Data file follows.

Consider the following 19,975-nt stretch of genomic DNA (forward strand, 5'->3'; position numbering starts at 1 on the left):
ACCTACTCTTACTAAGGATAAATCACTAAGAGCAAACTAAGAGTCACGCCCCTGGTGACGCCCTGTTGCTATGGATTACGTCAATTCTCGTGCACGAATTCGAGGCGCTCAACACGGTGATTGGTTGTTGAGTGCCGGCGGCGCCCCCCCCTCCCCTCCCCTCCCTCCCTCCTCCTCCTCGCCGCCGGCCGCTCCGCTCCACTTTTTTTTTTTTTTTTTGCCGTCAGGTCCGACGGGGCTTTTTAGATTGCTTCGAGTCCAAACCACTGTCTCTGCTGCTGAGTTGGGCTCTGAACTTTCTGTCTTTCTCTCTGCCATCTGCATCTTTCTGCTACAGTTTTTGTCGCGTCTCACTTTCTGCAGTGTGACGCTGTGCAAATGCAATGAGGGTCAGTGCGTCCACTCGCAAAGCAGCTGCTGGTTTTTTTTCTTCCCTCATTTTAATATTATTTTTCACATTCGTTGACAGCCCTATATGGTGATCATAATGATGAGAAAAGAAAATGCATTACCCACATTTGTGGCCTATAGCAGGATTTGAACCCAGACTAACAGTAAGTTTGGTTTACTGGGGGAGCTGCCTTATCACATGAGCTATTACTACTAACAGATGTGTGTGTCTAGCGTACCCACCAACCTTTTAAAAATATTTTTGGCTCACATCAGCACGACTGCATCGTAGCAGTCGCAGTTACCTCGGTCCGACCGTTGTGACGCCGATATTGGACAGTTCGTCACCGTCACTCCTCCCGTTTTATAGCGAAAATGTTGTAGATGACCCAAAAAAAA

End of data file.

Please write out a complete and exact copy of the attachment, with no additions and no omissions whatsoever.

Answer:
Consider the following 19,975-nt stretch of genomic DNA (forward strand, 5'->3'; position numbering starts at 1 on the left):
ACCTACTCTTACTAAGGATAAATCACTAAGAGCAAACTAAGAGTCACGCCCCTGGTGACGCCCTGTTGCTATGGATTACGTCAATTCTCGTGCACGAATTCGAGGCGCTCAACACGGTGATTGGTTGTTGAGTGCCGGCGGCGCCCCCCCCTCCCCTCCCCTCCCTCCCTCCTCCTCCTCGCCGCCGGCCGCTCCGCTCCACTTTTTTTTTTTTTTTTTGCCGTCAGGTCCGACGGGGCTTTTTAGATTGCTTCGAGTCCAAACCACTGTCTCTGCTGCTGAGTTGGGCTCTGAACTTTCTGTCTTTCTCTCTGCCATCTGCATCTTTCTGCTACAGTTTTTGTCGCGTCTCACTTTCTGCAGTGTGACGCTGTGCAAATGCAATGAGGGTCAGTGCGTCCACTCGCAAAGCAGCTGCTGGTTTTTTTTCTTCCCTCATTTTAATATTATTTTTCACATTCGTTGACAGCCCTATATGGTGATCATAATGATGAGAAAAGAAAATGCATTACCCACATTTGTGGCCTATAGCAGGATTTGAACCCAGACTAACAGTAAGTTTGGTTTACTGGGGGAGCTGCCTTATCACATGAGCTATTACTACTAACAGATGTGTGTGTCTAGCGTACCCACCAACCTTTTAAAAATATTTTTGGCTCACATCAGCACGACTGCATCGTAGCAGTCGCAGTTACCTCGGTCCGACCGTTGTGACGCCGATATTGGACAGTTCGTCACCGTCACTCCTCCCGTTTTATAGCGAAAATGTTGTAGATGACCCAAAAAAAA